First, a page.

In 2003, he broke Brian Lara’s world record score by hitting 380 runs in an innings against Zimbabwe at Perth but unfortunately Lara regained the record by scoring 400 a few months later.
Hayden had an average 2004 and 2005 to an extent because of a poor Ashes series in England, but bounced back with five centuries in the home summer as he and Ricky Ponting were in such good form that Australia were unbeatable in that period of time.
Since 2006 though, Hayden could not get back in his prime form and scored scratchy centuries against India in the home series of 2007-08, although there were three of them, making him feature in the top 3 run-getters of the series. His time was up as he thought so, playing his final Test against South Africa at the SCG in 2009.
Hayden has scored 30 Test centuries, one above Bradman and this is no mean achievement. He has scored hundreds in India, England, Sri Lanka, South Africa and West Indies making him one of the finest opening batsmen of all-time and not to mention, his dominating centuries at home being a joy to watch.
5) Justin Langer (Australia)
Justin Langer formed one of the greatest opening partnerships with Hayden of all-time as Australia flourished, with these two at the crease in Test matches.
He was the perfect match for Hayden, as he would use aggression, but being calculative in his shots at the same time while Hayden would look to bludgeon the bowling around almost all the time. He changed his game from being a complete grinder, to a grinder-cum-hitter as he realized that his natural game would continue to throw him out of the Australian side over and over again.
Like Hayden, Langer was fighting for a place in the side due to a packed Australian batting line-up in the 90s. But the turning point of his career was his 127 in the Hobart Test may not be remembered by many due to Gilchrist’s 149 overshadowing it, but that was vital in helping Australia win the Test from behind. This made the captain Steve Waugh rate him as ‘the best batsman in the world’.
What was to follow was a mountain of runs from his bat. Although he did suffer from a lean patch in 2001 in India, Langer was able to hit back at his critics in style in the home summer of the same year which was against New Zealand and South Africa, scoring four centuries in total. Even if he was not able to convert his meager scores into tons, he was doing a fine job in partnering an in-form Matthew Hayden as fifty and hundred run partnerships between the duo were a common feature those days.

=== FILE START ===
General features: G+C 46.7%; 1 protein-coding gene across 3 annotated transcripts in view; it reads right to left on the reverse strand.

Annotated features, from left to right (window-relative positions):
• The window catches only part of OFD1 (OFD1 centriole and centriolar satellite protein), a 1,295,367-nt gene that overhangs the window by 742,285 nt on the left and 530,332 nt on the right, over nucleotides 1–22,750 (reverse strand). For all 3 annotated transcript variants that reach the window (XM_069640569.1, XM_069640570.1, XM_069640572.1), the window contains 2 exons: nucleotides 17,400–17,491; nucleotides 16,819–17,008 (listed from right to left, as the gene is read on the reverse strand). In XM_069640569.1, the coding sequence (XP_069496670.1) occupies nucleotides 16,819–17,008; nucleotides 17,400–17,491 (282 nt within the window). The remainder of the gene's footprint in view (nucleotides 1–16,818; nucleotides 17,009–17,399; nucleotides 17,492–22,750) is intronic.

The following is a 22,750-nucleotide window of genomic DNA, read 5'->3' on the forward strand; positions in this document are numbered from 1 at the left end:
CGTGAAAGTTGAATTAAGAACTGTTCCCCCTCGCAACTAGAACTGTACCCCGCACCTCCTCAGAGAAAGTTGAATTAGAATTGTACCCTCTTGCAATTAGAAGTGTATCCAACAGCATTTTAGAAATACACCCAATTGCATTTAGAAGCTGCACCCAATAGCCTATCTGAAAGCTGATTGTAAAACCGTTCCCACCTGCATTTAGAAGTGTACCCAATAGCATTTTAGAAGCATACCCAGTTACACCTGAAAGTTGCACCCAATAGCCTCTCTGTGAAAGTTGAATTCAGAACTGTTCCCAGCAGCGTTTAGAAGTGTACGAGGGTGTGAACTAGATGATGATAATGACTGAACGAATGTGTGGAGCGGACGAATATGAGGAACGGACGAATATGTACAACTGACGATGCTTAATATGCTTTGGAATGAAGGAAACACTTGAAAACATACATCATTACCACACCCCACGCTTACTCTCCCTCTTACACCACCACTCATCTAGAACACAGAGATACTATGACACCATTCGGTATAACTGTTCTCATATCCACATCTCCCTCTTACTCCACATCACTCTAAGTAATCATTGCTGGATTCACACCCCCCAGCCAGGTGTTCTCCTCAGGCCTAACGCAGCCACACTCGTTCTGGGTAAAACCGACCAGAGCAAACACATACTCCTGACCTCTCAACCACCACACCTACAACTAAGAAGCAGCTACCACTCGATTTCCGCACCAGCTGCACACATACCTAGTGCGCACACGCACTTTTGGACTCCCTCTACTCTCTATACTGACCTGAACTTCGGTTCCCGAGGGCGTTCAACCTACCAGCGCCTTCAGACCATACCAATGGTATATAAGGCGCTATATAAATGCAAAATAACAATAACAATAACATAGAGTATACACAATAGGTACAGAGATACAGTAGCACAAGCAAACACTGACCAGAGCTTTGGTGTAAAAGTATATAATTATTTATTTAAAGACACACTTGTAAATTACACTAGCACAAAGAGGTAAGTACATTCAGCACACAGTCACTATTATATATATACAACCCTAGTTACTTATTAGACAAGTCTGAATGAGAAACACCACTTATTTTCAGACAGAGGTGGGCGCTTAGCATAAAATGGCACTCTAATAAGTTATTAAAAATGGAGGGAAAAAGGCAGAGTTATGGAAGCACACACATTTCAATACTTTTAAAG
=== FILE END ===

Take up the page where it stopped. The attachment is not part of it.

His highest score of 250 came against England in the Ashes series in 2002 at home in the Boxing Day Test. That innings put England under such pressure that they had to bat out of their skins in the whole game and Australia won by 5 wickets in the end, going 4-0 up in the series in four Tests.
It was 2004, though which was Langer’s marquee year. He hit 1481 runs with five centuries, four of them being at home and one in Sri Lanka, which was not just a match-winning but a series-winning effort as well. He continued his form of 2004 in the first half of 2005 as he top-scored for Australia in the failed Ashes 2005 campaign, scoring 394 runs at an average of 43.77, showing his mental toughness to play decently despite a dejected team playing the series.
But it seemed he had lost his appetite to score big runs and that was the main reason he quit after the 2007 Ashes series, with his last major contribution being 182 runs in two innings in the Brisbane Test of the series. He could not have asked for a better way to be said goodbye as Australia won by 10 wickets at Sydney to whitewash England 5-0 and regain the Ashes, with Hayden being at the other end.
He ended with 7696 runs in 105 Tests at an average of 45.27 and 23 hundreds to his name.
There have been others who have been mighty impressive over the years such as Gary Kirsten, John Wright and Alastair Cook (in recent times). However, these 5 have been chosen for their impact that they have had in the game so far and their abilities to score irrespective of the bowling attacks or conditions. It is an irony though that opening batsmen usually have never made it in the elite list of highest run-getters in Test cricket of all-time. This goes to show the roadblocks openers have to overcome, to be successful in Test matches and fortunate are those teams who can boast of great opening batsmen, and as a result they have greater chances to win more Tests.
In the current crop, definitely Cook alongside his opening partner Andrew Strauss, David Warner and Tillakratne Dilshan to an extent, have the ability to become legends of the game with their batting but otherwise the future of openers in Tests looks bleak.